– correction of any failure to investigate the concerns adequately”
Conveniently for the government and many senior NHS managers, Hughes never accepted responsibility for helping to ensure such redress.
She also refused to support the one thing that would make a real difference to whistleblowers and therefore patients – legislative reform and replacement of useless UK whistleblowing law. Even though her role included identifying and acting on barriers to speaking up.
If Hughes is confirmed as Patient Safety Commissioner, it would be surprising to see any real change of direction.
Henrietta Hughes’ declaration of interests
Since leaving her post as National Guardian in September 2021, Hughes has been busy.
In December 2021, she set up a company, Accelerate Improvement Ltd Company number 13784948. This is categorised under “Other human health activities”. The firm has not yet filed accounts according to Companies House. I have been unable to find any digital footprint for the firm beyond basic company details.
Her SCAS declaration of interest was most interesting:
The declaration revealed interests at the heart of government with a seat on the Health honours committee – a useful lever on power, in company with David Behan and Dido Harding amongst others.
There is also a seat at the General Medical Council and at the Medical Protection Society – a medical defence union, defending doctors against negligence claims.
The latter is an awkward fit with her putative role as the Patient Safety Commissioner.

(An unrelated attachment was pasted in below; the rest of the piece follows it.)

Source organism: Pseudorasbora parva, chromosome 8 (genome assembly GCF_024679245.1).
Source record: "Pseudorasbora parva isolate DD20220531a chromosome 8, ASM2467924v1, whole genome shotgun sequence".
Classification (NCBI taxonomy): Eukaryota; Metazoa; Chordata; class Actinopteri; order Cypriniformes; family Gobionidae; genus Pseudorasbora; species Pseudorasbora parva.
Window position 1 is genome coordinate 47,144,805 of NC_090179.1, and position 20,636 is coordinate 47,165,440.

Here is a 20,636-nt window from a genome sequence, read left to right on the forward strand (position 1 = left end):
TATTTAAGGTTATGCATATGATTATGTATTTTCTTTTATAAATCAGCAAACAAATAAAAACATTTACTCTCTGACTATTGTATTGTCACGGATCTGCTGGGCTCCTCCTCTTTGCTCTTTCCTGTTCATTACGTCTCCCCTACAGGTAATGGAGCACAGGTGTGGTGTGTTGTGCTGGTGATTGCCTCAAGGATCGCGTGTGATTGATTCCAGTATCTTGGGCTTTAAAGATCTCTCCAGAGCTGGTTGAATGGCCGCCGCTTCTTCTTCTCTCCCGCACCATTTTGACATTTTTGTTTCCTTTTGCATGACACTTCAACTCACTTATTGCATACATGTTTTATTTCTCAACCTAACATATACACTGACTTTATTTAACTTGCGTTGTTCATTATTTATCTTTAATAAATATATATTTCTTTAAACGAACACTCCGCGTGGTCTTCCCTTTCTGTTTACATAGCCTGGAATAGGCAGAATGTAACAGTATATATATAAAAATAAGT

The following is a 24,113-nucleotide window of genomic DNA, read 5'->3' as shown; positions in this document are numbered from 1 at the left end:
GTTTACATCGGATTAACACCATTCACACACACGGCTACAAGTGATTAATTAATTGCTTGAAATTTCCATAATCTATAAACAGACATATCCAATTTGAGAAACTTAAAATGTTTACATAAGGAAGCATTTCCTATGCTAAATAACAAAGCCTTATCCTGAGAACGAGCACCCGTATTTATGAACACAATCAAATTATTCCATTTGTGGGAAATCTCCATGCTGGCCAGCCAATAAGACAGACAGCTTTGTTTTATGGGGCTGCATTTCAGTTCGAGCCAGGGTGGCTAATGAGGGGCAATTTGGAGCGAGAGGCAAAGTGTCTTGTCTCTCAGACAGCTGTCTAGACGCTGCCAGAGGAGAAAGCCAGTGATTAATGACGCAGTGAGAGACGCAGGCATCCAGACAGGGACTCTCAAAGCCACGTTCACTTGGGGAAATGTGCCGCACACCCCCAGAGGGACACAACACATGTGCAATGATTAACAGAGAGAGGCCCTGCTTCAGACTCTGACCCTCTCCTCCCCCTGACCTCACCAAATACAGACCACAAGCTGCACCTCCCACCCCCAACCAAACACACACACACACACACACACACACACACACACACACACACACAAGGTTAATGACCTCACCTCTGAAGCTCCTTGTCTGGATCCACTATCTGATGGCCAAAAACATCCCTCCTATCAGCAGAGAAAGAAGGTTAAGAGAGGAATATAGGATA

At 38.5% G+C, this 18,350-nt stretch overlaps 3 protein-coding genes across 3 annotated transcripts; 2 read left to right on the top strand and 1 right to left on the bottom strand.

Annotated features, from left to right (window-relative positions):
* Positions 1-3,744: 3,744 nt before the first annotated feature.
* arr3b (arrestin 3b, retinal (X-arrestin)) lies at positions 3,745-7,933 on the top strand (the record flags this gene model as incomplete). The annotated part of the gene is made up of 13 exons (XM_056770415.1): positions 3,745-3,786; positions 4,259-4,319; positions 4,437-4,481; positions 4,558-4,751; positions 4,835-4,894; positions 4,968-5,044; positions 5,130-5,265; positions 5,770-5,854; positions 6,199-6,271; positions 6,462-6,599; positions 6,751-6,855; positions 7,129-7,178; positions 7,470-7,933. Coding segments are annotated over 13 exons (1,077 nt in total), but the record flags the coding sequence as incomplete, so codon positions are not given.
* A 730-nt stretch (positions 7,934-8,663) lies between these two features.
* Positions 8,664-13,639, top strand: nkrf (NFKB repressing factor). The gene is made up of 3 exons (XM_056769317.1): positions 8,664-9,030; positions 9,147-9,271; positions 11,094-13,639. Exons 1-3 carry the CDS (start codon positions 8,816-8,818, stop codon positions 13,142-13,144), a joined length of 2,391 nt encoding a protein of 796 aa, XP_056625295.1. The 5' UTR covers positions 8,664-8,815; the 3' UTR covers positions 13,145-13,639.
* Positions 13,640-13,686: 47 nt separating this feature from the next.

Hughes is also Chair of Childhood First South, Childhood First East Anglia and Childhood First Midlands three businesses categorised as “Other residential care activities not elsewhere classified”, for children. They have charitable status. According to Companies House, she became a person of significant control of these companies on 10 November 2021.
It was also announced that she would take up the Chair of the Institute of Integrated Systemic Therapy in September 2021, of which she is listed as the person in significant control.
The Institute of Integrated Systemic Therapy was formerly a company named “Childhood First” until 2015, and appears to be the parent company for the regional Childhood First branches. It has charitable status. According to the company’s reports, it runs children’s homes, as therapeutic communities, and fostering services. Fee income in 2020/21 was almost ten million pounds: